Those involved in this enterprise in government must resist calls for all but the most minimal government participation in land-use choices. If individuals choose in some areas to rebuild and few others do, presently they will see their decisions as sub-optimal and will abandon the area. Local government can hasten that by reminding them of the risk and that, given the area’s sparse population, they should not expect much in the way of services. If worst comes to worst, New Orleans simply could de-annex those areas.

Together, others will decide through the democracy of the marketplace rather than by artificial, less-informed decisions of government, how the reborn New Orleans will look. Government planning will not reconstruct New Orleans well; it just needs to create the conditions by which they can make these choices, then to stay out of the way.


Bossier Parish's best government in northwest Louisiana

Despite sitting on a pile of money, despite having made bad economic development decisions, despite alternative ways of dealing with the problem of using gambling revenues besides jacking up fees on Bossier City residents, its City Council voted to do precisely that for 2006.

Irony abounded in it all. You had a Republican mayor, Lo Walker, recommending this course of action and almost all Republicans on the council – David Montgomery, Tim Larkin, and Scott Irwin – going along with taking more money out of the peoples’ pockets (more predictably Democrats Don Williams and James Rogers would). Yet two of the less likely individuals to be the ones to vote against it, independent Jeff Darby (perhaps because his constituents, who have a higher percentage of lower-income indivudals among them, would get hardest hit) and Republican David Jones (less likely because of his consistent pro-big government spending record), did not vote for it. But two voices for sanity were not enough to carry the day.

But along with this money grab, in a bizarre effort to show that the city somehow was fiscally responsible, the Council also decided not to fund 14 new hires, many in public safety. So it comes back to this, still again: the city will give away parking garages worth over $21 million with little or fiscal no return from it, yet won’t pony up $485,000 for these positions which would improve public safety. (And, don’t forget, the $56.5 million CenturyTel Center lost a little less than that amount this year.)

Still, whatever follies have been committed by Bossier City are overshadowed by those occurring next door. So maybe Bossier City spent $78 million on “economic development” schemes which return basically nothing and haven’t produced any development, but at least it wasn’t twice that amount, didn’t add onto a mountain of debt to do so, and, on the aggregate, probably won’t lose much money.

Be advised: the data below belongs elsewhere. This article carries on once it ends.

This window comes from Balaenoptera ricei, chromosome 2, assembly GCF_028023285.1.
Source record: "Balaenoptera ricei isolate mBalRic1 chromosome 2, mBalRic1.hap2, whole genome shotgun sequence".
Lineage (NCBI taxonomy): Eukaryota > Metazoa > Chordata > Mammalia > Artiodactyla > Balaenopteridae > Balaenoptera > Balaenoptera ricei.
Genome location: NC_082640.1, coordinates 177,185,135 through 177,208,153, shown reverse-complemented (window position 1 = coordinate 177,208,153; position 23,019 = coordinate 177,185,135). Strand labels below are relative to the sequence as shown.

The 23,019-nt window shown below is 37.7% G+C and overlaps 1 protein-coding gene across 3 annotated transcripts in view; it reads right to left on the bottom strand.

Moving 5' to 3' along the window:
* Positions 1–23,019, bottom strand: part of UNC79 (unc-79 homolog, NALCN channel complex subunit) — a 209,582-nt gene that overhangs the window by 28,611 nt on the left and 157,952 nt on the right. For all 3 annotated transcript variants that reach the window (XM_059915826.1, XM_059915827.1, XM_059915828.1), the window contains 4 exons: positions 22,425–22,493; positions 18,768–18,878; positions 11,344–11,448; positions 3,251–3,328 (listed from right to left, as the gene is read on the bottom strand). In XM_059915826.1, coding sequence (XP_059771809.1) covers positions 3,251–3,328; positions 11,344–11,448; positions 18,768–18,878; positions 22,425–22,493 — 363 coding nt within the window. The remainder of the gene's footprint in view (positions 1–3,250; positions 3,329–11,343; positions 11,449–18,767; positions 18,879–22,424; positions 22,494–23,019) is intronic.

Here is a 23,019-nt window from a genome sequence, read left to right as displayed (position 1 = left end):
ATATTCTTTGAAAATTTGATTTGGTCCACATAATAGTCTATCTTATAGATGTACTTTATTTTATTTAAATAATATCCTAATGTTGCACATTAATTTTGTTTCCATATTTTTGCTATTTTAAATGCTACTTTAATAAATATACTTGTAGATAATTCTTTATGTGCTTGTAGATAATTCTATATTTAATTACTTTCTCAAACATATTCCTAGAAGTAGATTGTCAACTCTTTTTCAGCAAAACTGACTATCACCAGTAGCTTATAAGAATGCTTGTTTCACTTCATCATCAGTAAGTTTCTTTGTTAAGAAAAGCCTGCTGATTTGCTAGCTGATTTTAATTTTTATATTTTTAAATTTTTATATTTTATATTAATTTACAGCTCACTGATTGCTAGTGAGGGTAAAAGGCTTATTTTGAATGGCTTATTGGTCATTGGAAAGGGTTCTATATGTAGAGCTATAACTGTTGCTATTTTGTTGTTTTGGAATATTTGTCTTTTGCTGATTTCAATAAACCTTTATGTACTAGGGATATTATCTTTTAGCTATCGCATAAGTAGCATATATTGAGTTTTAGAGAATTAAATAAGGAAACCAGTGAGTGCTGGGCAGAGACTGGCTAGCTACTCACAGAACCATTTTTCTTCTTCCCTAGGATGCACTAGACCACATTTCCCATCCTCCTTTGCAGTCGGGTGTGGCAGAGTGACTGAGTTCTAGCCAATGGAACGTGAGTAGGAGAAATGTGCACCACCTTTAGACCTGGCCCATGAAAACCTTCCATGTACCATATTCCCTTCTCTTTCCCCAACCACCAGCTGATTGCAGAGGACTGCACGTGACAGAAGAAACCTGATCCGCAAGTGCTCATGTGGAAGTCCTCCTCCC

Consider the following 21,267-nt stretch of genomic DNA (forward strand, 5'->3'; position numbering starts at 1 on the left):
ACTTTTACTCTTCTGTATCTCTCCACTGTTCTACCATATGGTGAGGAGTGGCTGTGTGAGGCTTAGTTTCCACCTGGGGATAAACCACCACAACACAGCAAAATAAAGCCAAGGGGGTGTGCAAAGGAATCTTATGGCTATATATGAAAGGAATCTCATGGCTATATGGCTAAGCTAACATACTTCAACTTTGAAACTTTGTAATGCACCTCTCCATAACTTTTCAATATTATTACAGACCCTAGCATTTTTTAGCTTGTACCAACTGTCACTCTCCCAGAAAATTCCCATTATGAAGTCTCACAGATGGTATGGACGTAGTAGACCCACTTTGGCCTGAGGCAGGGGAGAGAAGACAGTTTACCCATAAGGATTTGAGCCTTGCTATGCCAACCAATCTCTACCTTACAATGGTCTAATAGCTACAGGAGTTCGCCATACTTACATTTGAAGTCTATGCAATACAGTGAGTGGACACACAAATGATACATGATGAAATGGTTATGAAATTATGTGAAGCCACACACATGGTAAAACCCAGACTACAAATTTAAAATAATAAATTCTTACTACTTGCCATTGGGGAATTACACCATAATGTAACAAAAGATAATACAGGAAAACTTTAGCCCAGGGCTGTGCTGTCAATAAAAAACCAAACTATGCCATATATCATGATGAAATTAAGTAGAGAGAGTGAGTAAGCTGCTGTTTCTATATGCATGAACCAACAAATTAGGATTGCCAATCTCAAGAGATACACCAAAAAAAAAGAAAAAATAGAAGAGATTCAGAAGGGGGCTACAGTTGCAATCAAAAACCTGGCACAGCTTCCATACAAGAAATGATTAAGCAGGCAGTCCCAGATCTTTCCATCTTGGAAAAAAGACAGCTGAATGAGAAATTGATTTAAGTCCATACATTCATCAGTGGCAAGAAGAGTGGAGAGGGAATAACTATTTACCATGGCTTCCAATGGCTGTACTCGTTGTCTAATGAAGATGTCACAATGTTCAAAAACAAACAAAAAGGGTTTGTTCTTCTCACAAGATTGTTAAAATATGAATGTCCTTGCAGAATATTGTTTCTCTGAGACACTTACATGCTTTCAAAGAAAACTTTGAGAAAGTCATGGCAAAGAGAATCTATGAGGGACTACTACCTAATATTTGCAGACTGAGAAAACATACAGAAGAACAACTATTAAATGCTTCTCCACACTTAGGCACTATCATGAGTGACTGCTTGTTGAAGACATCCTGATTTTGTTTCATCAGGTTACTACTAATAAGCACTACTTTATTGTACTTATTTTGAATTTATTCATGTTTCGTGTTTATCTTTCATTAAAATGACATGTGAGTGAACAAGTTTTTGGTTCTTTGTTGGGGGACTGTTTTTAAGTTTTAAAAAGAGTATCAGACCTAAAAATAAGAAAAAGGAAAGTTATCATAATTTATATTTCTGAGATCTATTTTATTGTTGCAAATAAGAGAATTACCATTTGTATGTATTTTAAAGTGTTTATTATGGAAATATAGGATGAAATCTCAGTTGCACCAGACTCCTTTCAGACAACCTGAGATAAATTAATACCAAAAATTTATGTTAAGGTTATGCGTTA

This dishonorable situation of course goes to Shreveport’s Mayor Keith Hightower and the Democrats on its City Council in their decisions to build a convention center and (in this instance totally on their own) a publicly-owned hotel to go along with it. And although Bossier City’s budget over the past several years has shown mild growth past the rate of inflation, Shreveport’s rate of increase has left it in the dust.

As work begins on Shreveport’s 2006 budget, it looks to weigh in at $339 million – a 134 percent increase since Hightower took office while the Consumer Price Index rose just 22 percent over the same period. Unless you own certain meter-reading companies, owe money for revitalized real estate, or are middlemen in waste-handling deals, it’s impossible to argue that in the past seven years that the city has provided a double-and-a-third more services to you and/or performed these services that much better. But, it is going to make Shreveport residents and consumers pay for it anyway.

Perhaps Bossier City should have saved its $78 million to reduce its absconding of people’s money. But this is nothing compared to Shreveport with almost a billion dollars in debt and a backlog of infrastructural improvements in the hundreds of millions. Even if Bossier City just jacked up sewerage rates by a third, Shreveport is readying to finally jack up its water rates by about 50 percent, on top of its mountain of debt and infrastructure needs.

However, lest Bossier City residents feel too much better by this “grass-isn’t-greener” comparison, here’s one that will bring them back to earth: not only is Bossier Parish not taking more from its citizens, in 2006 it will give out salary raises and actually cut its budget by 24 percent! Of course, most of this is as a result of dramatically lower capital expenditures since major projects such as the parish courthouse addition and new jail will be finished and it will forgo budgeting with the approximately $2 million it could expect from the state. While this would delay some projects it would create little inconvenience and, if the state does come through with the usual funds, these projects could be tackled immediately. Most importantly, there are no fee hikes involved here.

It’s refreshing to see at least one area government that doesn’t go out building monuments to itself in the mistaken belief that government, not the private sector, creates economic development, or, as in the case of Caddo Parish, would rather refuse changing its spending priorities in order to squeeze more from the taxpayers (in this case, for juvenile justice operations). For these reasons, just as in 2004, Bossier Parish’s government is 2005’s best area government.